a Schematics of the pupil remapper of the chip, coherently transforming the 2D configuration of the inputs (on the left) matching the desired pupil sampling pattern into a 1D configuration (on the right). The waveguide paths have been optimised to match their optical path lengths despite their different routes. The green waveguide is associated with beam 1, orange with beam 2, red with beam 3 and blue with beam 4. b Perspective view of the beam combiner of the chip. c Plan view in which light propagates from the 4 inputs at the bottom towards the top, encountering 4-way splitters and codirectional couplers. d Right-side view of the chip showing the locations of the inputs and the outputs. The inputs, outputs, splitters and couplers are indicated on the (bd) diagrams. The axis scale proportions in all the schematics differ for clarity in the drawing.

Characterisation of the photonic chip

The characterisation of the chip informs the parameters required for data processing and the required configuration of the instrument for a night of observation. Therefore, the optical propagation lengths of the waveguides and the characteristics of the splitters and couplers were studied.

The first phase of characterisation included the measurement of optical path length differences between all pairs of waveguides. It was performed by scanning the phase of each baseline (by incrementally pistoning the associated MEMS segment) while the null-channel output intensities (integrated over a 200 nm bandwidth) were recorded. The position of the centre of the fringe envelope was then recovered by fitting with a simple model (a more comprehensive multi-wavelength model is detailed in the subsection “Data processing”). The intensity I as a function of delay δ is given by:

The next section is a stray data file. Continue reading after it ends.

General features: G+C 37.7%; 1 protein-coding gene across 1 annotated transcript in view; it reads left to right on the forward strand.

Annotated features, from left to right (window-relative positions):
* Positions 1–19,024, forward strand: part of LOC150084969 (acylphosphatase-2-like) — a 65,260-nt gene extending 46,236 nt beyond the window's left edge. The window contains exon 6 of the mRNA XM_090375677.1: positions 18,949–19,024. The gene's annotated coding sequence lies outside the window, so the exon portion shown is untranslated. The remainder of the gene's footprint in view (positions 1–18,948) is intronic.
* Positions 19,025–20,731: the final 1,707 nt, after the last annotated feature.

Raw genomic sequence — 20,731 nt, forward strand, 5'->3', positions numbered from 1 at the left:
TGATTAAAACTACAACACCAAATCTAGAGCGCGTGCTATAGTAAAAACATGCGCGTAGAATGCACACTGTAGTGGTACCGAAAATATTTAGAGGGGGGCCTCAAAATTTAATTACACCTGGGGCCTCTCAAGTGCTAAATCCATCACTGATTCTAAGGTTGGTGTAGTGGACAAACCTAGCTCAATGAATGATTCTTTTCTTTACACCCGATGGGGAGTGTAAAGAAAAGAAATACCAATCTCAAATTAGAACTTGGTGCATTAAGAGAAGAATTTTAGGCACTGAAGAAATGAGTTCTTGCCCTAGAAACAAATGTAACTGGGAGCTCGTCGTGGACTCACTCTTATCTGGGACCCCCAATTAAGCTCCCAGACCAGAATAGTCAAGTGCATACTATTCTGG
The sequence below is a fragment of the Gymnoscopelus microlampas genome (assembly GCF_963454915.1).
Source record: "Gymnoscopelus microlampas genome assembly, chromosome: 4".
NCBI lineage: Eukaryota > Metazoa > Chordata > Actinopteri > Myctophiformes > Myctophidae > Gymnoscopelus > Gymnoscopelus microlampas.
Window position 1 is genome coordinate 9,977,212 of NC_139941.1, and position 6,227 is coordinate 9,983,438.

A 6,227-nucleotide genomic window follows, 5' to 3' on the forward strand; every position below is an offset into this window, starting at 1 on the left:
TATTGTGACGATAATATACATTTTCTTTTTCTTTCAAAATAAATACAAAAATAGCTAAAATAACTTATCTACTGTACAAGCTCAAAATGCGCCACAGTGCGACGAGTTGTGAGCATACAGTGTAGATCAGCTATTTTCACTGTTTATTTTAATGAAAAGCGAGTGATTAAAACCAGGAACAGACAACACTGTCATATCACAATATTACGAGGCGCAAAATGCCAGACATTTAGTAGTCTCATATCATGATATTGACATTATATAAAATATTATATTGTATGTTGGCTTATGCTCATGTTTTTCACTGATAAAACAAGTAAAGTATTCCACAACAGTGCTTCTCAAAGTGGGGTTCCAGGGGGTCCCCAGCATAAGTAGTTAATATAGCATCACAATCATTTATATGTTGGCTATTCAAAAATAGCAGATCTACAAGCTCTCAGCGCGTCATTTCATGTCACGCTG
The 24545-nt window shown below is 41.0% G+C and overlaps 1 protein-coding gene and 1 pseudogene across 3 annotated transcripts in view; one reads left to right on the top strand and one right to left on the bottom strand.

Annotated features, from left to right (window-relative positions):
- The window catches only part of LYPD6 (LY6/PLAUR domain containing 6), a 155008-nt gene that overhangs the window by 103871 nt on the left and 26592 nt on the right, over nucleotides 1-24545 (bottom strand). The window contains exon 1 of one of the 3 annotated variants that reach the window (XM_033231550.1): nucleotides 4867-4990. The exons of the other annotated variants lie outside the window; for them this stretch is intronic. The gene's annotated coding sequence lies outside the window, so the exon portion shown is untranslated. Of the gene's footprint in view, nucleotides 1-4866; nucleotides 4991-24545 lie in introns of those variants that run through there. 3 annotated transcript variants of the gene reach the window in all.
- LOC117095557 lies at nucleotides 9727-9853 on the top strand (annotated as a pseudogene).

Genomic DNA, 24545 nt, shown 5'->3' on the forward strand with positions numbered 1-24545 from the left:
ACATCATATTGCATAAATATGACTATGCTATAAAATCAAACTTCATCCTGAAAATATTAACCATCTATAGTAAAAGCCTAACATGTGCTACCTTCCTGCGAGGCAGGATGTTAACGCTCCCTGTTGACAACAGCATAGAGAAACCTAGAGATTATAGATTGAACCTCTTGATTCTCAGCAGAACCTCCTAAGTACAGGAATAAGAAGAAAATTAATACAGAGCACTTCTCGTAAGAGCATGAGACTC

$$I(\delta )=A+B\sin \left(\frac{2\pi }{{\lambda }_{0}}(\delta -{\delta }_{0})+\phi \right){\rm{sinc}}\left(\frac{\delta -{\delta }_{0}}{{\lambda }_{0}^{2}}{{\Delta }}\lambda \right).$$

where A and B are respectively the incoherent term and the amplitude of the fringe pattern, λ0 is the wavelength at which the scan is performed and Δλ the bandwidth, δ0 is the parameter of interest: the optical path difference (OPD) between the two beams at the centre of the envelope. λ0 and Δλ were known and the other parameters were fitted to the data.

It is seen on Fig. 3 that, for this optical alignment, only two baselines, N1 and N4, exhibit data that span the centre of the fringe envelopes. To reach the central null the other baselines require an OPD offset that exceeds the mechanical piston range of the MEMS segmented mirror. Furthermore, the optical path lengths are different between all waveguides. Although some level of mismatch is inevitable, it is important to identify and subsequently improve the on-chip cophasing in future chip fabrication rounds.